Coalition of Celebrant Associations

Australia’s Peak Celebrant Body

Recommendation 2: Exemptions, if parliament considers necessary, for current civil celebrants only

Term of Reference

(a) the nature and effect of proposed exemptions for ministers of religion, marriage celebrants and religious bodies and organisations, the extent to which those exemptions prevent encroachment upon religious freedoms, and the Commonwealth Government’s justification for the proposed exemptions

Recommendation 2:
CoCA proposes that if the parliament decides to provide exemptions for independent professional civil celebrants, such exemptions should only apply to:

a. current authorised civil celebrants, not new civil celebrants, and

b. require those who object on “religious or conscientious grounds” to apply to the Commonwealth Marriage Registrar for an exemption in accordance with the legislation for re-assignment as an independent religious celebrant.


  1.  A basic principle of civil law (whether created and administered by a federal, state or local government body), is that those required to implement the new legislation, whether government services/ independent professionals / business, are required to adhere to civil law from the time of its enactment, unless provisions are made to phase the changes in.

    Personnel working for government services, whether employed (full-time / part-time /casual) contracted or independent, are required to not let their personal religious or other belief systems interfere with their primary civil functions. School teachers, doctors, nurses, police personnel, etc. in government services are examples of this principle.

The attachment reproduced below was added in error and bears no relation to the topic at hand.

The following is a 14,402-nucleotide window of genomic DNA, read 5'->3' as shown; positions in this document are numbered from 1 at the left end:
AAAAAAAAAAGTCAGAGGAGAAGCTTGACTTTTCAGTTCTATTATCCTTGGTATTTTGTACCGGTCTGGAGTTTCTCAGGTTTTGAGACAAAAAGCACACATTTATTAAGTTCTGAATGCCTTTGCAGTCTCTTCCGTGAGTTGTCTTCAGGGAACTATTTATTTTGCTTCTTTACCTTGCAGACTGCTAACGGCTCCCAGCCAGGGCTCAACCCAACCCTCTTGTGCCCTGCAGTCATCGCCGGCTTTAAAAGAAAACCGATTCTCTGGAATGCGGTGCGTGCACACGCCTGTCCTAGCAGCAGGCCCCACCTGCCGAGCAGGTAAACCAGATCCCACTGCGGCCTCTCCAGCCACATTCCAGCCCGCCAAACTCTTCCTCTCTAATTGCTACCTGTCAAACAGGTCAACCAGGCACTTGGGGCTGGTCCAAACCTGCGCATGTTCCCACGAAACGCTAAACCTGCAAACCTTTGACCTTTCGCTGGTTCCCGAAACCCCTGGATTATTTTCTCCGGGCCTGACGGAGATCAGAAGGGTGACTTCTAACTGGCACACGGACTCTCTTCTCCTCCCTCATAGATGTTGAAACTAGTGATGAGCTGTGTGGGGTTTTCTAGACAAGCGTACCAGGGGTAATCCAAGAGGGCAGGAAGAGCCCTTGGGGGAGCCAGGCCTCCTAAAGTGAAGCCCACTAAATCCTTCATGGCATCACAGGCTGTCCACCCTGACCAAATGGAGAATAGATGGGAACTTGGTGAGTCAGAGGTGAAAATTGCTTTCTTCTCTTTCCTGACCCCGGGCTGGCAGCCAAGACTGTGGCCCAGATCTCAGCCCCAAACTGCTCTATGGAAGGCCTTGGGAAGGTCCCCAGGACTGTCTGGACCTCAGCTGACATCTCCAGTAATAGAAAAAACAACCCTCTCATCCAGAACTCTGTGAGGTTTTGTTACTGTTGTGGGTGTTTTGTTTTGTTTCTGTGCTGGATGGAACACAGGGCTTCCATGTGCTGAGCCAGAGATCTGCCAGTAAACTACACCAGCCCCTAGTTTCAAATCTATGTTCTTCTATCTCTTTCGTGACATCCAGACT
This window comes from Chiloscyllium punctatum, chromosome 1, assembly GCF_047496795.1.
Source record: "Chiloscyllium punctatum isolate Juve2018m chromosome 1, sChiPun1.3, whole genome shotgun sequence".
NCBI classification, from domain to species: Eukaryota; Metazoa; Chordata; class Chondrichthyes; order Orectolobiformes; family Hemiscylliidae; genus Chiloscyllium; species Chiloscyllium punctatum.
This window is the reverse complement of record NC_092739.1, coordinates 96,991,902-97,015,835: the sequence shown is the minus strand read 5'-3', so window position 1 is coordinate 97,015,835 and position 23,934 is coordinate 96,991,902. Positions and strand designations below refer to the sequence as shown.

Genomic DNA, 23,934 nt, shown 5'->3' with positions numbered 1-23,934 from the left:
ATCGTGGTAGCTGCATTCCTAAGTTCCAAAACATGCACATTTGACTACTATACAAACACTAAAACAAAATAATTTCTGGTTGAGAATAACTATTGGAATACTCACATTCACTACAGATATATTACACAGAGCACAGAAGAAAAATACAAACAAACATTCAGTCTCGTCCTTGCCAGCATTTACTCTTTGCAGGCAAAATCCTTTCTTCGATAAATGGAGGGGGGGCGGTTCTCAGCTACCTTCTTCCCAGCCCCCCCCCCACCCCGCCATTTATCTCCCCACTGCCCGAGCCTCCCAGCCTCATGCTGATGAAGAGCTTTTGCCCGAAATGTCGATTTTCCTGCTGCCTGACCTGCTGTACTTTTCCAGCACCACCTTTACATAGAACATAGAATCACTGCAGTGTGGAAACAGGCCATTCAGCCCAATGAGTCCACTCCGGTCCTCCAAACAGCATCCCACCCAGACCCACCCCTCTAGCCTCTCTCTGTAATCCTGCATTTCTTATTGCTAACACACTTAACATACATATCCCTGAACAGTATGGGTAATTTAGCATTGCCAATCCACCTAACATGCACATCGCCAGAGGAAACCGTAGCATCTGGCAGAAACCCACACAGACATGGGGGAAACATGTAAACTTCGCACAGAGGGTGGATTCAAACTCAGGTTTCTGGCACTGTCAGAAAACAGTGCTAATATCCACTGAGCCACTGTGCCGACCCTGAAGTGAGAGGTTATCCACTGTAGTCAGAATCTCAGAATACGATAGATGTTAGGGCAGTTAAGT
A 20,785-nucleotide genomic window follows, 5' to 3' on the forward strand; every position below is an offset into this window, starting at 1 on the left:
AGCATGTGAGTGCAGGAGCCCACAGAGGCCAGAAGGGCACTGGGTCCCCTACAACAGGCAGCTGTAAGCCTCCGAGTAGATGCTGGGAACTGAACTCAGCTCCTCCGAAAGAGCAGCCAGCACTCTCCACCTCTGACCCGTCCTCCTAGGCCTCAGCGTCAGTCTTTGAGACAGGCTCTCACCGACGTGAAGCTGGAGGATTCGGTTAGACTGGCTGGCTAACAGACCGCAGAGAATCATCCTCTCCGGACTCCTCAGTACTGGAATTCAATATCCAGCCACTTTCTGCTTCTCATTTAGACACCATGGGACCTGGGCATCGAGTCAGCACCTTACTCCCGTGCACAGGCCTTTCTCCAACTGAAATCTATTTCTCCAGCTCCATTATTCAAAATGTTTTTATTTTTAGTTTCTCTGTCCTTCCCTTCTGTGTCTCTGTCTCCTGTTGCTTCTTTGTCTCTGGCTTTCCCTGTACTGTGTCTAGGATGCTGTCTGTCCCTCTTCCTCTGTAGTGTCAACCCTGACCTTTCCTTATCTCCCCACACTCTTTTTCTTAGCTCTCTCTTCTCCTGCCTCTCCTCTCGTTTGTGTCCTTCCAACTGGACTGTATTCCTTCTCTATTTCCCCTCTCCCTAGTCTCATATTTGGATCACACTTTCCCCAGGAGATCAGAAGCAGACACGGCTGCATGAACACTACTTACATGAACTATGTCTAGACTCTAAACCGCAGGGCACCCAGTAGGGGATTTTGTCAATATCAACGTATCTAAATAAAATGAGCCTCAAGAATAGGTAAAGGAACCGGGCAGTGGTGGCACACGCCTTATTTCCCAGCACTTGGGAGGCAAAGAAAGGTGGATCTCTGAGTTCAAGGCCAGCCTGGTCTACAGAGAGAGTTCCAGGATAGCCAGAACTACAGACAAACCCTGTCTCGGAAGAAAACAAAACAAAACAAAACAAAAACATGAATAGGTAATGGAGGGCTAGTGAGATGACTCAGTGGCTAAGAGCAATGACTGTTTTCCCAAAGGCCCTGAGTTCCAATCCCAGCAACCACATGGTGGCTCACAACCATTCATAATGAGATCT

For example, nurses or doctors in hospital Emergency Departments must by law treat a patient, irrespective of their own religious or conscientious beliefs.

  2. Only 3 % of independent civil celebrants, according to our 2015 survey3 would resign if the legal definition of marriage were changed.

    This would indicate that only a very small number of Commonwealth civil celebrants would apply for an exemption on “religious or conscientious” beliefs.

  3. CoCA proposes that those Subdivision C celebrants could apply to be independent religious celebrants or be required to apply for an exemption on “conscientious grounds” to the Commonwealth Marriage Registrar.

    Exempted celebrants would be noted on the Register of Marriage Celebrants published on the Attorney-General’s website to enable the marrying public to easily identify which celebrants were exempted from offering marriage services to same sex couples.  


3. CoCA sent a survey on Same-sex Marriage to 6654 authorised marriage celebrants on 4th August 2015. 1491 (22.4%) celebrants responded.

The purpose of the survey was to provide CoCA and the Attorney-General’s Department with information about independent civil celebrants views on Same Sex marriage, should this become legal. The results were:

·       80% indicated they would happily marry same sex couples

·       6.5 % indicated they would accept same sex clients if legally required to do so

·       10.5 % indicated they would consider discreetly refusing (i.e. be 'unavailable')

·       3 % indicated they would resign if the definition of marriage were to be changed.

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